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Reorganization Creates 'Palmapple Inc.'

Jon Rubinstein, formerly senior VP and general manager of Apple's iPod unit, is named Palm's executive chairman.

In what is shaping up as something of an Apple alumni reunion, Palm is betting that its reorganization, announced after weeks of takeover speculation, will allow the company to respark growth while competing with much larger rivals such as Nokia, Motorola, and Samsung.

Palm will sell a 25% stake to private equity firm Elevation Partners for $325 million in a deal that brings in a former Apple senior executive as chairman and adds another to Palm's board of directors.

Palm's shares climbed 8.5% as investors hoped the cash infusion and the appointment of Jon Rubinstein, formerly senior VP and general manager of Apple's iPod unit, as executive chairman would revive the Palm brand -- while perhaps leading to an alliance of some form with Apple, which later this month will launch the iPhone, the most anticipated new mobile device in a decade.

Rubinstein's "role will be in strengthening and fine tuning our products engine," Palm chief executive Ed Colligan said on a conference call. "This is about allowing us to put a team in place to enable us to capture a leadership position."

Elevation co-founders Fred Anderson, Apple's former CFO, and Roger McNamee will join Palm's board, replacing Palm chairman Eric Benhamou and director D. Scott Mercer, who will both resign once the deal closes.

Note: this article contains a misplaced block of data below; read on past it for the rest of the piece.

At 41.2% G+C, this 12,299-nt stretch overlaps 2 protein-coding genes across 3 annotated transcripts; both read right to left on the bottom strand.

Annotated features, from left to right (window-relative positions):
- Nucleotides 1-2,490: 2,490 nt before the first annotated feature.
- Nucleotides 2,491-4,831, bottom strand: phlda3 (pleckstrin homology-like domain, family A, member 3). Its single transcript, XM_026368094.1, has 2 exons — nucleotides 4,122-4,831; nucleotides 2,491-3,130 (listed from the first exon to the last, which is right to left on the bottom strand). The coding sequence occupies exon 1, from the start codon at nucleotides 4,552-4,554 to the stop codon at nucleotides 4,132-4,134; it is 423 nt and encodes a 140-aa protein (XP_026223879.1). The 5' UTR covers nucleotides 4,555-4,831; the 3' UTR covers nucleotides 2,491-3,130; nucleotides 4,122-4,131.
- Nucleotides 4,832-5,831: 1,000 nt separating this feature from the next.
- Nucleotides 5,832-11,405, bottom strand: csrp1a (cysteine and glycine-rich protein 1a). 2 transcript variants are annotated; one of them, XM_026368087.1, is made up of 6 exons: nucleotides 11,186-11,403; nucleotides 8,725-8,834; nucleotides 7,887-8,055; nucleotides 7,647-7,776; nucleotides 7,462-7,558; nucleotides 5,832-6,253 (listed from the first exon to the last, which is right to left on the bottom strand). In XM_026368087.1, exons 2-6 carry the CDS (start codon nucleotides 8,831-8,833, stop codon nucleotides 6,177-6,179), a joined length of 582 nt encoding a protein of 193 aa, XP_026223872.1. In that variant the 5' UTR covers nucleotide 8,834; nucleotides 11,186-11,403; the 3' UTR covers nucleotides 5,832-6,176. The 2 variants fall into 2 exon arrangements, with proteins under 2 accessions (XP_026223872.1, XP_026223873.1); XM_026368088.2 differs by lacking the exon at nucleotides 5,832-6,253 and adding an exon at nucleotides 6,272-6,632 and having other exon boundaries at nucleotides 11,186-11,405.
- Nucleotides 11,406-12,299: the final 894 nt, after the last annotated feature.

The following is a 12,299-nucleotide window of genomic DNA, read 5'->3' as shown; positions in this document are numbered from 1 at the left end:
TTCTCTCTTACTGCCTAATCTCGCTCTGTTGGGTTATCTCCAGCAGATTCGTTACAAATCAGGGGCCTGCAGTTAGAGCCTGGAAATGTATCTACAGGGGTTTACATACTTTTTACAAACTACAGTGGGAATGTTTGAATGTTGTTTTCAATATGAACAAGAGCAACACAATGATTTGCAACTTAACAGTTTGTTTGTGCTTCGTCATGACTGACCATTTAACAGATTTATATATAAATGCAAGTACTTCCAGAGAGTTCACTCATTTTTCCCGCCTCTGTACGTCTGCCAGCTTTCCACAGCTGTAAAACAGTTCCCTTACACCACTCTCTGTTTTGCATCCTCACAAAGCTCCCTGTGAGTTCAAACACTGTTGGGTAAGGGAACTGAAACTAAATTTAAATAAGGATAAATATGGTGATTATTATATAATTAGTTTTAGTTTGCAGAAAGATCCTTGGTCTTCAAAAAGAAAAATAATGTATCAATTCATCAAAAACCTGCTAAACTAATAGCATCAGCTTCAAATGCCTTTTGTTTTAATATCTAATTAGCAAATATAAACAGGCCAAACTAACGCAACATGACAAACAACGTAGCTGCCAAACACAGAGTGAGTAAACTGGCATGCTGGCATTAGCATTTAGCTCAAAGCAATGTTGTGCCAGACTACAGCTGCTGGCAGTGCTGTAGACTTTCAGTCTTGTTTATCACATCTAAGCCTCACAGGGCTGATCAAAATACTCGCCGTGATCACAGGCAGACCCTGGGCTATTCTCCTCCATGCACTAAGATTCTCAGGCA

The reorganization follows last week's release of the Foleo, a mininotebook device designed as a large-display, full-keyboard companion to Palm's flagship Treo smartphone. Though Palm co-founder Jeff Hawkins described the Foleo as "the most exciting new product I've ever worked on," the Foleo was met with multiple thumbs down from the mobile and wireless community.

In fact, Monday's senior management turnover could be seen as a gentle shove aside to Hawkins, who is viewed as a genuine innovator for his hand in creating both the Treo and the Palm Pilot, but has not produced a breakthrough device since the 2002 debut of the Treo.

"The problem Palm had was that they created this top-secret 'skunkworks' team to develop the Foleo, but there was nobody allowed to perform a sanity check on whether this device was salable," one market observer said after last week's Foleo release. "Jeff Hawkins is a god at Palm, so nobody bothered to question this."

The addition of Rubinstein, considered one of the architects of the iPod phenomenon, means that Palm now has a stronger hand at the tiller -- and someone who can overrule Hawkins when necessary.

"While Palm has numerous near-term challenges, we are upgrading Palm shares ... in view of Palm's announcement [of] a private equity involvement by former Apple executives, as well as a valuation of around $17.50 [per share] for the Elevation Partners stake," Bear Stearns analyst Andy Neff said in a note to clients. Neff added that he expects alliance talks between Palm and Apple to emerge.

Such an alliance could be complicated by the unfolding stock-option backdating scandal at Apple. Anderson, the former Apple CFO, reached a settlement with the U.S. Securities and Exchange Commission in April over backdated stock options at the company. Anderson claimed that he relied on Apple CEO Steve Jobs in handling 2001 stock option grants that became the subject of an investigation and civil lawsuit. While Jobs has not been accused of any wrongdoing in the backdating practices, the investigation is ongoing.

The Palm deal is the largest investment to date for Elevation, which earlier took a $200 million stake in Forbes magazine.

Reuters contributed to this report.

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